In addition to need-based aid and merit-based scholarships, both Harvard and Mount Holyoke offer work-study programs to help students cover the cost of their education. At Harvard, students can work on campus or in the surrounding community, and the college guarantees a minimum of $3,000 in work-study earnings per year.

Mount Holyoke also offers a variety of work-study opportunities, including positions in academic departments, administrative offices, and community service organizations.

Furthermore, both colleges have resources available to help students navigate the financial aid process and manage their finances while in school. Harvard has a dedicated financial aid office that provides personalized counseling and support to students and families, and Mount Holyoke offers financial literacy workshops and one-on-one consultations with financial aid advisors.

Career Outcomes: Post-Graduation Opportunities for Students from Harvard and Mt. Holyoke

Both Harvard and Mount Holyoke have strong career development programs, which provide students with access to resources such as job fairs, resume reviews, and alumni networking events. Harvard has an extensive alumni network, which provides graduates with access to job opportunities in a wide range of fields, from law to finance to the arts.

Mount Holyoke, meanwhile, has a strong track record of sending graduates on to top graduate programs in fields such as medicine, law, and public policy, as well as successful careers in academia, research, and the non-profit sector.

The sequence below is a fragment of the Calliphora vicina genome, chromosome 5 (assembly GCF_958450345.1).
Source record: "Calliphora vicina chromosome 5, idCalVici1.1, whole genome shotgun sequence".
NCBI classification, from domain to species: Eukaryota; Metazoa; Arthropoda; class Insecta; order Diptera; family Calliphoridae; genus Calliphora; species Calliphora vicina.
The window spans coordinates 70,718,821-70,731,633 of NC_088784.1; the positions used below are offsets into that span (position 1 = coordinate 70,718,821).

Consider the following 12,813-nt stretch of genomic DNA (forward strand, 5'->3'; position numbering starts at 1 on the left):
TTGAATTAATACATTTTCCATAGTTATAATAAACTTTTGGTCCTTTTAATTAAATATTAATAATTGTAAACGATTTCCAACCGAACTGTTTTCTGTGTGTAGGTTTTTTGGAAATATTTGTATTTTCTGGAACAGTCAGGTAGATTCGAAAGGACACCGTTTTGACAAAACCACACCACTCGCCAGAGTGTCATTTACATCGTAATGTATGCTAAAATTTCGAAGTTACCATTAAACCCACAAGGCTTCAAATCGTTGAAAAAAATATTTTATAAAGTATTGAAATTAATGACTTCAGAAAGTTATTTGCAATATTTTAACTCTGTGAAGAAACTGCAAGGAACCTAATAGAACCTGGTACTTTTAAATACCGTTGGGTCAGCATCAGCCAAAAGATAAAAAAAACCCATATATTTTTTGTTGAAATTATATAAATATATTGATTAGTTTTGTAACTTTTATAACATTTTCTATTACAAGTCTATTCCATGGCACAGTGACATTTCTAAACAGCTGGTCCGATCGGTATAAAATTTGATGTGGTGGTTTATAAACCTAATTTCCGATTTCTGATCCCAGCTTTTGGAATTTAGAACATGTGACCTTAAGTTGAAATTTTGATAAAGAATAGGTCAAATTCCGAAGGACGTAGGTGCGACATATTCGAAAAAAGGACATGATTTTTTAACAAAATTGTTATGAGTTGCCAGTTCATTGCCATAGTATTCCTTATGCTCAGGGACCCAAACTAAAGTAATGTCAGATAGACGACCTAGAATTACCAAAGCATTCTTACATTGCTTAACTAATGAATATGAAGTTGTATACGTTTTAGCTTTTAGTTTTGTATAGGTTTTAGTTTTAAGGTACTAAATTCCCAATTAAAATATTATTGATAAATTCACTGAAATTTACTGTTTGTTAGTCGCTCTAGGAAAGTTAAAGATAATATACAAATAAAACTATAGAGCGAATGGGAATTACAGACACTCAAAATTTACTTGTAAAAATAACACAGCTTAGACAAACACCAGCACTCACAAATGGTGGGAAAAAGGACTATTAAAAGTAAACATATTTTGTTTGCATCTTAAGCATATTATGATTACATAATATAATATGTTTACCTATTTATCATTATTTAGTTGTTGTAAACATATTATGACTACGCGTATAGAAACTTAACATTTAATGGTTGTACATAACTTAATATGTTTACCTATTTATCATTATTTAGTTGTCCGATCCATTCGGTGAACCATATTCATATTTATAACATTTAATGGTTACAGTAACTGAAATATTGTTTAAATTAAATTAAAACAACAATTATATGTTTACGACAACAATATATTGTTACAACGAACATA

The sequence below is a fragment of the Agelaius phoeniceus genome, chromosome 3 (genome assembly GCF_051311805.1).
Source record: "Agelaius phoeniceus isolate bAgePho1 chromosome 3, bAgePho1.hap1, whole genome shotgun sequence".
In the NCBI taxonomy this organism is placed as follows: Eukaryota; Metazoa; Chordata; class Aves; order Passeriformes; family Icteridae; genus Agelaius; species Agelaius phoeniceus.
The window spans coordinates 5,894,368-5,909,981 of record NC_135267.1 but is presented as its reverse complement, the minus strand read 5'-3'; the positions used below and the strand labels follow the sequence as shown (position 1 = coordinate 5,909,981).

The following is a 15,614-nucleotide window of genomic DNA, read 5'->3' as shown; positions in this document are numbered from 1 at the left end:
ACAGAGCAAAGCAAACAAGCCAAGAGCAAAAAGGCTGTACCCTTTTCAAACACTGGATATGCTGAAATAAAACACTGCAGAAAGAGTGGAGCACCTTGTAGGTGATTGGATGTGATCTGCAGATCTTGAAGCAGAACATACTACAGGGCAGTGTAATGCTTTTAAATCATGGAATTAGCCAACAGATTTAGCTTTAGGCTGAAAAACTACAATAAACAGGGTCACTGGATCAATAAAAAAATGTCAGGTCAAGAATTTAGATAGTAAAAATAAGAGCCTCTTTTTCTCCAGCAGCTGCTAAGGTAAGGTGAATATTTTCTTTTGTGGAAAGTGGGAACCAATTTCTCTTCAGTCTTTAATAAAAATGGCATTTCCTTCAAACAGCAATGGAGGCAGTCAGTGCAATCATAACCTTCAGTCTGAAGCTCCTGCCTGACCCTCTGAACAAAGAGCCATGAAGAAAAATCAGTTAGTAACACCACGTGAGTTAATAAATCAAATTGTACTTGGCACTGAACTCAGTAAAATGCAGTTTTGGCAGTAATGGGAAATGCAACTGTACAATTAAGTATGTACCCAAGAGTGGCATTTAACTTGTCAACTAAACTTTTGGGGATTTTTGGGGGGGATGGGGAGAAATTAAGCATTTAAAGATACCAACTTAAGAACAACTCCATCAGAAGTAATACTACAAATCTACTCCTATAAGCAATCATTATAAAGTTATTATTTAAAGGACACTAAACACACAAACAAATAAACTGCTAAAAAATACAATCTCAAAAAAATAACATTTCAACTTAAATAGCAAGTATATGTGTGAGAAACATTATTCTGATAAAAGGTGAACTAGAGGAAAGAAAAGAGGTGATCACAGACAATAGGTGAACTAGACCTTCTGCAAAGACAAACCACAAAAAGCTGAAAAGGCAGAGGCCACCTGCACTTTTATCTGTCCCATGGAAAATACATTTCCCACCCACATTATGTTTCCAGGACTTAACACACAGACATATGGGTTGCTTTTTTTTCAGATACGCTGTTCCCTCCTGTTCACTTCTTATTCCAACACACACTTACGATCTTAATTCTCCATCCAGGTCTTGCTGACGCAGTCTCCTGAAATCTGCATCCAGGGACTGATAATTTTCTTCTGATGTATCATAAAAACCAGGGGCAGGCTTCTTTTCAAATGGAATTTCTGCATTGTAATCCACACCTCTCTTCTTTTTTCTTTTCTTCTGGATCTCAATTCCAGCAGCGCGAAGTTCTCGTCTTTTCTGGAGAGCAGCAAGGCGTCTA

Additionally, both Harvard and Mount Holyoke offer students opportunities to gain practical experience through internships and research projects.

Three students talking in the campus.

Harvard’s Office of Career Services helps students find internships in a variety of industries, including technology, healthcare, and government. Mount Holyoke’s Lynk program provides funding for students to pursue internships and research projects in fields such as environmental sustainability, social justice, and the arts.

Furthermore, both schools have strong entrepreneurship programs that support students in starting their own businesses. Harvard’s Innovation Lab provides resources and mentorship for students interested in entrepreneurship, while Mount Holyoke’s Entrepreneurship Initiative offers workshops, networking events, and funding opportunities for student entrepreneurs.

Harvard vs. Mt. Holyoke: Alumni Network

Both Harvard and Mount Holyoke have extensive alumni networks, which provide graduates with support and networking opportunities throughout their careers. Many graduates from both schools go on to highly successful careers in a wide range of fields, from business to the arts to politics.